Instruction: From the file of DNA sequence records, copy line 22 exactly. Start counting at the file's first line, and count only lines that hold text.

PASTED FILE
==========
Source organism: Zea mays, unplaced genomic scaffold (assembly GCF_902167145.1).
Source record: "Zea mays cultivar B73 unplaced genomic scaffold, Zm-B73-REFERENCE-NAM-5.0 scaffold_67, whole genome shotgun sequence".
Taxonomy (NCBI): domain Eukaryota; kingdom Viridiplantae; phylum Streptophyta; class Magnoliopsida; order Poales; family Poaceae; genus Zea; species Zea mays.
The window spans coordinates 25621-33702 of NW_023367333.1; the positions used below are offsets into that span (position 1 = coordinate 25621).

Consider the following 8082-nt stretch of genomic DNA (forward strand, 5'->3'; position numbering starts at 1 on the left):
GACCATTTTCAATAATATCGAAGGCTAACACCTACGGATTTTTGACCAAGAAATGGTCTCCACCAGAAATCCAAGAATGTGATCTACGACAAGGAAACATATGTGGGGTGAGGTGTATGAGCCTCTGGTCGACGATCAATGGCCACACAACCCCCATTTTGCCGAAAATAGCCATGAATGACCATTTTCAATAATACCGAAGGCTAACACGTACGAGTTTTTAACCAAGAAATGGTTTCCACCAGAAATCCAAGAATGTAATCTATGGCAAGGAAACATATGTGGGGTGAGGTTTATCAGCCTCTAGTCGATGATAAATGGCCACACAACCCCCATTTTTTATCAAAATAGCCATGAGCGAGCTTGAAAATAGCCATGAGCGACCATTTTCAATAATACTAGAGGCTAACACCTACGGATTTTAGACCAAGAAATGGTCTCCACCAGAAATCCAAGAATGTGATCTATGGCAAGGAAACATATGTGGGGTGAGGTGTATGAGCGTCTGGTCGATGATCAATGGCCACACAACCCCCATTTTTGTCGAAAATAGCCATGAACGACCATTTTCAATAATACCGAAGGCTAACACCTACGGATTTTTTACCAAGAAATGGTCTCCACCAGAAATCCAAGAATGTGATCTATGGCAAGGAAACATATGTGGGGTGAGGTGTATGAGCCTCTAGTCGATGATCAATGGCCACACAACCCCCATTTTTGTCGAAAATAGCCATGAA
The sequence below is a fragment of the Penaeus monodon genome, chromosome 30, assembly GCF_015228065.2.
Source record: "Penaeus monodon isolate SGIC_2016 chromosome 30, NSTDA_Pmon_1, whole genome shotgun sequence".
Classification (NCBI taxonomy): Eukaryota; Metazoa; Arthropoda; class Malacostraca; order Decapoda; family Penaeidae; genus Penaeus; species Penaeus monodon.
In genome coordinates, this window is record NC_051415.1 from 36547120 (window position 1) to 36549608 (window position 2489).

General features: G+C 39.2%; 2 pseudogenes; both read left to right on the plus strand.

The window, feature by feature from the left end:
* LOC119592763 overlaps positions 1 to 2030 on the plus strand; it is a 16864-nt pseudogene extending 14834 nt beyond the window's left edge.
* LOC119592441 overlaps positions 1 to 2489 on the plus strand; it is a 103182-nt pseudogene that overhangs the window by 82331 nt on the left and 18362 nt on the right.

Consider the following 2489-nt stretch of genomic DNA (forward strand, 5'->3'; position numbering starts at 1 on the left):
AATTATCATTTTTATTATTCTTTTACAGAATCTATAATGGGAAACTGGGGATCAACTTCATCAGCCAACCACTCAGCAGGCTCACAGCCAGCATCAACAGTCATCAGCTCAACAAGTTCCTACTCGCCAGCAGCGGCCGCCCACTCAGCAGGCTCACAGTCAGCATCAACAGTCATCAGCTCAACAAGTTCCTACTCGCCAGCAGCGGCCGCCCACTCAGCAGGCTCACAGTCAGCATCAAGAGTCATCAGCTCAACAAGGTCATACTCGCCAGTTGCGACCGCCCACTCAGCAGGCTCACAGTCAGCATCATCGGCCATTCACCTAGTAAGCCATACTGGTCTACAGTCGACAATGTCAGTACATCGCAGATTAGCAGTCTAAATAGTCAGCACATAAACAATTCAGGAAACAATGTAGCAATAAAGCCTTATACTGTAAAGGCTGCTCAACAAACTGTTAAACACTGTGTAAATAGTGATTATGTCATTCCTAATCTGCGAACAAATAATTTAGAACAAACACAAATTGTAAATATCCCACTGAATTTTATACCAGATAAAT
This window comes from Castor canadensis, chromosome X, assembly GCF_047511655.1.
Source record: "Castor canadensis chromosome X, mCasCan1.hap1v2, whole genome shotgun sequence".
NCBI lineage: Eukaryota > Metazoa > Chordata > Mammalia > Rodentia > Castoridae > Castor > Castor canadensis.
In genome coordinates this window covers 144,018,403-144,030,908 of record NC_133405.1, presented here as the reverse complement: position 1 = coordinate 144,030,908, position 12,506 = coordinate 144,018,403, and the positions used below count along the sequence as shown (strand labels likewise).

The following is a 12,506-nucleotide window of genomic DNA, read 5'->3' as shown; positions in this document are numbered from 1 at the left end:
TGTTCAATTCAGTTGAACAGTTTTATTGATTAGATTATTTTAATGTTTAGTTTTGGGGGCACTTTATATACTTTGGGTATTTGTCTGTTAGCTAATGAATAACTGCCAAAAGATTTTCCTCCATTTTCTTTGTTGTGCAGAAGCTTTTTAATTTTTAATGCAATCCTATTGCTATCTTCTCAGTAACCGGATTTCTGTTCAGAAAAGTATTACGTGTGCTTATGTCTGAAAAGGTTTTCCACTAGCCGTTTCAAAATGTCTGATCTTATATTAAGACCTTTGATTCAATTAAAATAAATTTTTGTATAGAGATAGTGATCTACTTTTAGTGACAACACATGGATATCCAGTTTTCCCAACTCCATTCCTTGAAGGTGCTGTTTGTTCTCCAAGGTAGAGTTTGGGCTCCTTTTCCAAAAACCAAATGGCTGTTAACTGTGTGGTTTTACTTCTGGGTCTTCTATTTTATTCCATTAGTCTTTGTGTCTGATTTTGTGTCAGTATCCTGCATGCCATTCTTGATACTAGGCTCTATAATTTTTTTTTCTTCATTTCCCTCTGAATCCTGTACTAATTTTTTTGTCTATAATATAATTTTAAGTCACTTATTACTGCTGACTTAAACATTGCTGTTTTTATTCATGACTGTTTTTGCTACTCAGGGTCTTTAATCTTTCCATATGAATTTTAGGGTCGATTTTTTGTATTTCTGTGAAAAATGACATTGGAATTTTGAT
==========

TGTTCAATTCAGTTGAACAGTTTTATTGATTAGATTATTTTAATGTTTAGTTTTGGGGGCACTTTATATACTTTGGGTATTTGTCTGTTAGCTAATGAATAACTGCCAAAAGATTTTCCTCCATTTTCTTTGTTGTGCAGAAGCTTTTTAATTTTTAATGCAATCCTATTGCTATCTTCTCAGTAACCGGATTTCTGTTCAGAAAAGTATTACGTGTGCTTATGTCTGAAAAGGTTTTCCACTAGCCGTTTCAAAATGTCTGATCTTATATTAAGACCTTTGATTCAATTAAAATAAATTTTTGTATAGAGATAGTGATCTACTTTTAGTGACAACACATGGATATCCAGTTTTCCCAACTCCATTCCTTGAAGGTGCTGTTTGTTCTCCAAGGTAGAGTTTGGGCTCCTTTTCCAAAAACCAAATGGCTGTTAACTGTGTGGTTTTACTTCTGGGTCTTCTATTTTATTCCATTAGTCTTTGTGTCTGATTTTGTGTCAGTATCCTGCATGCCATTCTTGATACTAGGCTCTATAATTTTTTTTTCTTCATTTCCCTCTGAATCCTGTACTAATTTTTTTGTCTATAATATAATTTTAAGTCACTTATTACTGCTGACTTAAACATTGCTGTTTTTATTCATGACTGTTTTTGCTACTCAGGGTCTTTAATCTTTCCATATGAATTTTAGGGTCGATTTTTTGTATTTCTGTGAAAAATGACATTGGAATTTTGAT